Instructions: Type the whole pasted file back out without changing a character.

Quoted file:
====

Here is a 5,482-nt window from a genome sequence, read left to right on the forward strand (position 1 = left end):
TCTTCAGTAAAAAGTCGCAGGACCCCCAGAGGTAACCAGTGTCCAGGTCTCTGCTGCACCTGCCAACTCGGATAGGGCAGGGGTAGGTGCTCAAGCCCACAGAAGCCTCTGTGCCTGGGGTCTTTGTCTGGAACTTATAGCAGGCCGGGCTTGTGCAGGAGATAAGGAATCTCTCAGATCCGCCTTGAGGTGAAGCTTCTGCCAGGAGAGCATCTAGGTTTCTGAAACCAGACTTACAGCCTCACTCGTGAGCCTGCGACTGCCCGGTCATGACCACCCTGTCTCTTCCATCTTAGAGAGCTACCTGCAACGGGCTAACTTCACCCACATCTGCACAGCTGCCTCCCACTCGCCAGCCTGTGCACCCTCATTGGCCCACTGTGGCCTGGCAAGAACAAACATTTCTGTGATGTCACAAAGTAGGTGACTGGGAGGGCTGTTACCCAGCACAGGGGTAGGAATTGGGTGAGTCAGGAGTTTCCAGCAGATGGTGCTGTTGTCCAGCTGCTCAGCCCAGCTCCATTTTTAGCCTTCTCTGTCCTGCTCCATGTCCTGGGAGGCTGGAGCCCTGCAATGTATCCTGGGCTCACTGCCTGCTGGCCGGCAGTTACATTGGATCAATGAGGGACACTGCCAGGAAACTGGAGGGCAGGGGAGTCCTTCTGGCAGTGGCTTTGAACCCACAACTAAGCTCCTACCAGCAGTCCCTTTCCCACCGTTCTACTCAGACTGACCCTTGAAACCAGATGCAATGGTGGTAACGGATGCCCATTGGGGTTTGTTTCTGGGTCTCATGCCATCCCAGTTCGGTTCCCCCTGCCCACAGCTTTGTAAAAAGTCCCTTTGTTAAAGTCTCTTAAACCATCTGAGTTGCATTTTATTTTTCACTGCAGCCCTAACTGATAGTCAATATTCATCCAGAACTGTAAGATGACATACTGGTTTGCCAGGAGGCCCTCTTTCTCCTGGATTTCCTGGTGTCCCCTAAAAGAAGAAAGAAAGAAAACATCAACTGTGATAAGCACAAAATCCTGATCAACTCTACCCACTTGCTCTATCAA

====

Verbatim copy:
Here is a 5,482-nt window from a genome sequence, read left to right on the forward strand (position 1 = left end):
TCTTCAGTAAAAAGTCGCAGGACCCCCAGAGGTAACCAGTGTCCAGGTCTCTGCTGCACCTGCCAACTCGGATAGGGCAGGGGTAGGTGCTCAAGCCCACAGAAGCCTCTGTGCCTGGGGTCTTTGTCTGGAACTTATAGCAGGCCGGGCTTGTGCAGGAGATAAGGAATCTCTCAGATCCGCCTTGAGGTGAAGCTTCTGCCAGGAGAGCATCTAGGTTTCTGAAACCAGACTTACAGCCTCACTCGTGAGCCTGCGACTGCCCGGTCATGACCACCCTGTCTCTTCCATCTTAGAGAGCTACCTGCAACGGGCTAACTTCACCCACATCTGCACAGCTGCCTCCCACTCGCCAGCCTGTGCACCCTCATTGGCCCACTGTGGCCTGGCAAGAACAAACATTTCTGTGATGTCACAAAGTAGGTGACTGGGAGGGCTGTTACCCAGCACAGGGGTAGGAATTGGGTGAGTCAGGAGTTTCCAGCAGATGGTGCTGTTGTCCAGCTGCTCAGCCCAGCTCCATTTTTAGCCTTCTCTGTCCTGCTCCATGTCCTGGGAGGCTGGAGCCCTGCAATGTATCCTGGGCTCACTGCCTGCTGGCCGGCAGTTACATTGGATCAATGAGGGACACTGCCAGGAAACTGGAGGGCAGGGGAGTCCTTCTGGCAGTGGCTTTGAACCCACAACTAAGCTCCTACCAGCAGTCCCTTTCCCACCGTTCTACTCAGACTGACCCTTGAAACCAGATGCAATGGTGGTAACGGATGCCCATTGGGGTTTGTTTCTGGGTCTCATGCCATCCCAGTTCGGTTCCCCCTGCCCACAGCTTTGTAAAAAGTCCCTTTGTTAAAGTCTCTTAAACCATCTGAGTTGCATTTTATTTTTCACTGCAGCCCTAACTGATAGTCAATATTCATCCAGAACTGTAAGATGACATACTGGTTTGCCAGGAGGCCCTCTTTCTCCTGGATTTCCTGGTGTCCCCTAAAAGAAGAAAGAAAGAAAACATCAACTGTGATAAGCACAAAATCCTGATCAACTCTACCCACTTGCTCTATCAA